If you’re still struggling with everything, you can always get more in-depth meal plans with over 90 days and hundreds of recipes in The Keto Academy >

This week we’re getting stricter with our fasting. We had a full week of intermittent fasting, and now we’re going to skip breakfast and lunch. Water is our best friend here! Don’t forget that you can drink coffee, tea, flavored water, and similar items to get your liquids in. Keep drinking to make sure you’re not thinking about your stomach. It may start growling, but just ignore it – your body will adjust with time.

Now, if you’re the kind of person that can’t fast, then you can go back and follow week two again. That’s no big deal. Though fasting does take some time for the body to get used to, so I suggest putting your best efforts into it. Not only are the health benefits fantastic, the self-control that you gain from doing so is a great thing.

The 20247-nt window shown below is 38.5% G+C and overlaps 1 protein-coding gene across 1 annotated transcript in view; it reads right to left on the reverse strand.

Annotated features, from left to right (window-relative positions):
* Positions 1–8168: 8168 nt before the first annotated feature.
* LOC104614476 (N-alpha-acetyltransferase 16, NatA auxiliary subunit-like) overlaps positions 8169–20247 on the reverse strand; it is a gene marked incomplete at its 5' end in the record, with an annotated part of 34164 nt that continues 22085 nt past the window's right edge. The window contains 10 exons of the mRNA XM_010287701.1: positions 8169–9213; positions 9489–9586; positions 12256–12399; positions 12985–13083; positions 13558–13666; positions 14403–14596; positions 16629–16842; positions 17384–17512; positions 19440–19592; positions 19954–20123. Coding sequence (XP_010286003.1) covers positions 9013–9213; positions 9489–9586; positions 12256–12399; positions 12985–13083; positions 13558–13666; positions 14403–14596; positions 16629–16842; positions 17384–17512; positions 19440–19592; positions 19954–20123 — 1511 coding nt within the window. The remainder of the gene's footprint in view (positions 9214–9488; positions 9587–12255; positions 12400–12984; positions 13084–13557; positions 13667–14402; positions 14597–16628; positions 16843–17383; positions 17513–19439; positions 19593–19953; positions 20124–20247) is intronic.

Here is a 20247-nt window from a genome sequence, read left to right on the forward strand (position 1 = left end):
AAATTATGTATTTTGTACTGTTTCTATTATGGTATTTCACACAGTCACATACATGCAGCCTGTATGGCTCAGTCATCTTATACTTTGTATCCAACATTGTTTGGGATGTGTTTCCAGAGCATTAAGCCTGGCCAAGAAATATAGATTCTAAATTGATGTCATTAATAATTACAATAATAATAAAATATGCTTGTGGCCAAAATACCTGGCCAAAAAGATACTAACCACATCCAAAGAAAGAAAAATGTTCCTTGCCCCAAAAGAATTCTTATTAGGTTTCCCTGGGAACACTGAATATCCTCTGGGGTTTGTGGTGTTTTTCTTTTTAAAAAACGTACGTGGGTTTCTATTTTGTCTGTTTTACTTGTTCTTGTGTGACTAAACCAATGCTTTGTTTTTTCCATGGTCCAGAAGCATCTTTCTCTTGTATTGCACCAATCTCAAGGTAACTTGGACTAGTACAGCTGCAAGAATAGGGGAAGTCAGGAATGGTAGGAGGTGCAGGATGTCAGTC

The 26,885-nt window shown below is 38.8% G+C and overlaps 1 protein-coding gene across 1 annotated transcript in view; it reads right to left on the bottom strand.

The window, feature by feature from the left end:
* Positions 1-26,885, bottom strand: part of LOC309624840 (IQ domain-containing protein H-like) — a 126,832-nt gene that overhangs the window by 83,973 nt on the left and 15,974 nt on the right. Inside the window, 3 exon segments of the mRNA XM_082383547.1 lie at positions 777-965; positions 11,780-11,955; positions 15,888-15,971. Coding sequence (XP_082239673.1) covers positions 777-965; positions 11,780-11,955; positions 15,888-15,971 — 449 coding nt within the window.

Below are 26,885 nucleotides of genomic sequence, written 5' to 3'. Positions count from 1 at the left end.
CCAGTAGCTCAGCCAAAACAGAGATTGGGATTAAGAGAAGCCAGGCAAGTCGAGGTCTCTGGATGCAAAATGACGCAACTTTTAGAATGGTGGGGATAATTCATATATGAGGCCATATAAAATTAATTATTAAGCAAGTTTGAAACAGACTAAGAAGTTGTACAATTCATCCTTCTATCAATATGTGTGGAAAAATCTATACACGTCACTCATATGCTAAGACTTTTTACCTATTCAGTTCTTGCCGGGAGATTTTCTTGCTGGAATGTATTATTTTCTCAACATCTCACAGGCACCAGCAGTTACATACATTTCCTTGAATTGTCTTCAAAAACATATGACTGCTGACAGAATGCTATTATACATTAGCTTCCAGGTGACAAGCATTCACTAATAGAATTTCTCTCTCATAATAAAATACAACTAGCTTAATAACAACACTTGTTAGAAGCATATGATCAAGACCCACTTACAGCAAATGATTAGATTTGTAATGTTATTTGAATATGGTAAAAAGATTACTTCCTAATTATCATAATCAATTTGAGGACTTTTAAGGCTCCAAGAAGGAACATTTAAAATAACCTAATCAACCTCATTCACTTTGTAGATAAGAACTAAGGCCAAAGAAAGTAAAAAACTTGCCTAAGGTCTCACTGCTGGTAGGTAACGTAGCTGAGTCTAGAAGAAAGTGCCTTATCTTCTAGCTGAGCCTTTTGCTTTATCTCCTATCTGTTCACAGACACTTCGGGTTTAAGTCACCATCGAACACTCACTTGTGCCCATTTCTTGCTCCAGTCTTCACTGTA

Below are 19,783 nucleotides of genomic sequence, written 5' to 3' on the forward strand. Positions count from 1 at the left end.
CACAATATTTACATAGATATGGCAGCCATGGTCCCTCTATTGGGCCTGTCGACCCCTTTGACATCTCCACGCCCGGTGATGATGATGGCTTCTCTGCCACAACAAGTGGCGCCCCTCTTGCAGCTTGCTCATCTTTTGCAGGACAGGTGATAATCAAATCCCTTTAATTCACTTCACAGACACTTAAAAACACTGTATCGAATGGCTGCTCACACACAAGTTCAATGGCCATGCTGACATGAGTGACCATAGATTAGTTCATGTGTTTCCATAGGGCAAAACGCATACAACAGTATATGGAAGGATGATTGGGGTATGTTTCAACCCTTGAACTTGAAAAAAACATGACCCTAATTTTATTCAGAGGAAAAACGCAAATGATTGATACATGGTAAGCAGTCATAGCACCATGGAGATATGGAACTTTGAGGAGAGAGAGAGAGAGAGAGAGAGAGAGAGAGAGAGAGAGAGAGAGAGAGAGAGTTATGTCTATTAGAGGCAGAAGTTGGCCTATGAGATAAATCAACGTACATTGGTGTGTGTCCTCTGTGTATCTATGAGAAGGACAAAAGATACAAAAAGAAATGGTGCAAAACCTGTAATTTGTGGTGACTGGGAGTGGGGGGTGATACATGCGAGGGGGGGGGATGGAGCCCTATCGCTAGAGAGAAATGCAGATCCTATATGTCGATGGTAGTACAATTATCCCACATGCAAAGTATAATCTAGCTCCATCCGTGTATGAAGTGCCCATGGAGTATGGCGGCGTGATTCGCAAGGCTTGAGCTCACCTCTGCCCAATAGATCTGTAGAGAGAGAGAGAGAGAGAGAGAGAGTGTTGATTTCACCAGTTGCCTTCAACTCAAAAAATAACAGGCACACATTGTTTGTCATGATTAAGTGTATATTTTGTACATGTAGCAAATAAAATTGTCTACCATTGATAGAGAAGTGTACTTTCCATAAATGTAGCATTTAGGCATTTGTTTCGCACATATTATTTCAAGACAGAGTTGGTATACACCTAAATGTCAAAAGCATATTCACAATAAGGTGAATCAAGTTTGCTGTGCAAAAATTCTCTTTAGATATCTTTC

You get to start experimenting more with dessert and dinner. You get to snack as you please inside your eating window and best of all – you get to eat that protein laden chicken that you’ve been missing so much of! You’ll find a sample day of what intermittent fasting usually looks like and some tips for the challenge ahead. Good luck!

If you want to learn more, you can also read more on Intermittent Fasting on a Keto Diet >

Breakfast.

We’re fasting! Black coffee if you’re a coffee addict like I am. Or, if you are not into the coffee so much you can also have tea. Tea can add significant health benefits like coffee also. Some of the great benefits of green tea are:

  • Polyphenols – These function as antioxidants in your body. The most powerful antioxidant in green tea is Epigallocatechin gallate (EGCG), which has shown to be effective against fatigue.
  • Improved Brain Function – Not only does green tea contain caffeine, but it also contains L-theanine, which is an amino acid. L-theanine increases your GABA activity, which improves anxiety, dopamine, and alpha waves.
  • Increased Metabolic Rate – Green tea has been shown to improve your metabolic rate. In combination with the caffeine, this can lead up to 15% increased fat oxidization.

Lunch.

Water, water, and then some more water. You don’t get to eat lunch, and you don’t get to eat breakfast. So make sure you keep yourself VERY hydrated. It’s imperative here that you do a good job with your hydration. Remember – I recommend 4 liters a day.

Dinner.